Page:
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1/13/2014

Global Mondays Weekly Lecture Series - Global Legal Advocacy: Promoting Human Rights in Zimbabwe

William H. Gates Hall
117
12:30 PM - 1:20 PM

"The Role of NGOs in the Promotion and Protection of Human Rights in Zimbabwe"

Charles Mutasa, Barer Fellow; LL.M. Candidate in Sustainable International Development, UW School of Law

Hosted by the Barer Institute for Law and Global Human Services and the Graduate Program in Sustainable International Development

In African countries such as Zimbabwe, NGOs are generally viewed as the bedrock of democracy as they play a watchdog role over government with the view of promoting good governance, human rights and sustainable development. This presentation is a critical appraisal of the role and effectiveness of the strategies used by local NGOs to promote human rights in Zimbabwe. Despite the difficulties associated with an unfavorable operating environment, which includes government’s defiance of court orders, politicization of state institutions and continuous harassment of human rights defenders, the NGOs have remained resilient and made significant achievements in promoting human rights in Zimbabwe. The presentation will also briefly looks at the interface between the local NGOs and the African human rights regional bodies in their attempts to address the human rights challenges Zimbabwe is facing. It concludes by looking at the successes and challenges faced by the NGOs and suggest a way forward.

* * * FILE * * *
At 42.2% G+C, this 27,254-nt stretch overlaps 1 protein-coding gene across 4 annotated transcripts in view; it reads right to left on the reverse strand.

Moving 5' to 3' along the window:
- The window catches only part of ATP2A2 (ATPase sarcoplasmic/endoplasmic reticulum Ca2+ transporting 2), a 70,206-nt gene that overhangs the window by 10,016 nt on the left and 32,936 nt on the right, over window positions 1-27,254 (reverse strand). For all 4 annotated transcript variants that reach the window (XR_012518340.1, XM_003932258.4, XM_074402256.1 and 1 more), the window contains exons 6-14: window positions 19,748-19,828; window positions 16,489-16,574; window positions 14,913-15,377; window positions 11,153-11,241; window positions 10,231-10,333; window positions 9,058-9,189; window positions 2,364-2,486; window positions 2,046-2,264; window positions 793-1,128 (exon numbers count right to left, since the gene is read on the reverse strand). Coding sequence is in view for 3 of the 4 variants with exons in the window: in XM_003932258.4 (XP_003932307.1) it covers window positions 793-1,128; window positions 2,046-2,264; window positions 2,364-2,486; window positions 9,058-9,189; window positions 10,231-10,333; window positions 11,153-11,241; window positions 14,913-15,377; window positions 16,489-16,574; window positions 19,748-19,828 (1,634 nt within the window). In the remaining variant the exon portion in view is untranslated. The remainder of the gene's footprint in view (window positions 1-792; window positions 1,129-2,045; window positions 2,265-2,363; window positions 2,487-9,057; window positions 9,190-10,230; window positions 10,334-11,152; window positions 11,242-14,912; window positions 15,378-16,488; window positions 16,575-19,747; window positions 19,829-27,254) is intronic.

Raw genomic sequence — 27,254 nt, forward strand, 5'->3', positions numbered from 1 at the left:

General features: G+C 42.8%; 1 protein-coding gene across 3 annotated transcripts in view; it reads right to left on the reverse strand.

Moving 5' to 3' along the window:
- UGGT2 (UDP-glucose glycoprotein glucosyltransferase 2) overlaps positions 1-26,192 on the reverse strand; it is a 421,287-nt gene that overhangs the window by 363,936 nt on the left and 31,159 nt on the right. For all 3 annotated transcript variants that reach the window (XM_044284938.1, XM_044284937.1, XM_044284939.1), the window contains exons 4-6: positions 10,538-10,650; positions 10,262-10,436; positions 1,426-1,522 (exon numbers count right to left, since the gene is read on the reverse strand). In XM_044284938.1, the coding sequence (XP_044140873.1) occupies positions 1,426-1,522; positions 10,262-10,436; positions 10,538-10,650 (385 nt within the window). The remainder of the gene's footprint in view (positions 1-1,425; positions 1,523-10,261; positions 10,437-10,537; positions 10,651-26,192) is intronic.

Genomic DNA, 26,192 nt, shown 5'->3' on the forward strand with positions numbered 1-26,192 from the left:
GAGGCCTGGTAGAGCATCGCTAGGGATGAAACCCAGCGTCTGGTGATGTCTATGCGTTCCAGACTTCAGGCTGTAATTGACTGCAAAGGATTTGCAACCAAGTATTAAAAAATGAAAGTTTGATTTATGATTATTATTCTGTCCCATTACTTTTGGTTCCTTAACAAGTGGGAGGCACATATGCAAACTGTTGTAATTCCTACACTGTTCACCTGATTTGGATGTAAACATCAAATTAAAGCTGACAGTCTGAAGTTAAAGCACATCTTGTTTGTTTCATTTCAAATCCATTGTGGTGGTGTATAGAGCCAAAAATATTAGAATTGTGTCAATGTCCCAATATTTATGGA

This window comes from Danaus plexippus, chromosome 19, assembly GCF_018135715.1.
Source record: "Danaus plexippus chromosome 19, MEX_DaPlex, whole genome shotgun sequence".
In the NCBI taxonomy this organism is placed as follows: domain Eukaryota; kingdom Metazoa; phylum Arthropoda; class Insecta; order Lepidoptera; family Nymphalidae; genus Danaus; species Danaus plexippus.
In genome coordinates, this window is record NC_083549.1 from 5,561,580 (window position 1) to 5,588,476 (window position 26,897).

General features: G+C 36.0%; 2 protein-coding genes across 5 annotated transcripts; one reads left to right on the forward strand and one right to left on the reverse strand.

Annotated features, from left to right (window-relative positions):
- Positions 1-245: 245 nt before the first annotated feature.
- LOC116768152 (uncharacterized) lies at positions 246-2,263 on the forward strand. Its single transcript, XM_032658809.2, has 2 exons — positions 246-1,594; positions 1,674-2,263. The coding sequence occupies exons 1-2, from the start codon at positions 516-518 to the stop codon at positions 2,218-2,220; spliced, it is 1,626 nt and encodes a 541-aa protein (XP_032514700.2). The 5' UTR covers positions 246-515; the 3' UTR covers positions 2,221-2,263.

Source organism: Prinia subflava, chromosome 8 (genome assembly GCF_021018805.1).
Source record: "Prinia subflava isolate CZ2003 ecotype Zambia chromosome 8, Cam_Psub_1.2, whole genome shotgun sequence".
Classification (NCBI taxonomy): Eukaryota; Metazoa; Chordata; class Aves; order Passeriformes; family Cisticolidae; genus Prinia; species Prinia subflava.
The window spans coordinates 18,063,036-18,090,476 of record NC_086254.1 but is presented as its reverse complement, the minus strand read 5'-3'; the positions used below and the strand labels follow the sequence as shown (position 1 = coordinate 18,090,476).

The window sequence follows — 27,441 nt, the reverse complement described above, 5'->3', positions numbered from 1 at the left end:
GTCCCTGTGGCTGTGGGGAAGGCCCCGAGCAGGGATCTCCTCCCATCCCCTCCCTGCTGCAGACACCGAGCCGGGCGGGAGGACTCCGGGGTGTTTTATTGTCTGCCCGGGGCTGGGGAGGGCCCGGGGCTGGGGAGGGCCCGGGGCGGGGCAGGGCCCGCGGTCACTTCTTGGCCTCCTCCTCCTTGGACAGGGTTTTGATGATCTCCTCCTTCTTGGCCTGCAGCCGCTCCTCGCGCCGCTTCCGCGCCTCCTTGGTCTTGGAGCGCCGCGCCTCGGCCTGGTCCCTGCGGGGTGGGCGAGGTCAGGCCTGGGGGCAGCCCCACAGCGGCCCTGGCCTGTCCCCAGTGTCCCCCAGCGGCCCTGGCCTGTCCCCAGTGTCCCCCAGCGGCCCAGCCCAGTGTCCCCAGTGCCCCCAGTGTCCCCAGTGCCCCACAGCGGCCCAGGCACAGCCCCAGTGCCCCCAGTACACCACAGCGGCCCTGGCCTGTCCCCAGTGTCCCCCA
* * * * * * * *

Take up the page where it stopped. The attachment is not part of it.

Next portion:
Charles Mutasa is a Zimbabwean who has studied political science and development studies up to Masters level. He has over 16 years of experience working for international and national non-profit organizations in Africa in the area of governance, human rights, health, poverty and general development policy. Charles work in the fields of policy research, analysis, consultancy and advocacy focuses on the importance of linking human rights and the rule of law issues with other sustainable development issues especially economics and politics with the goal of contributing to Zimbabwe’s transitional justice issues.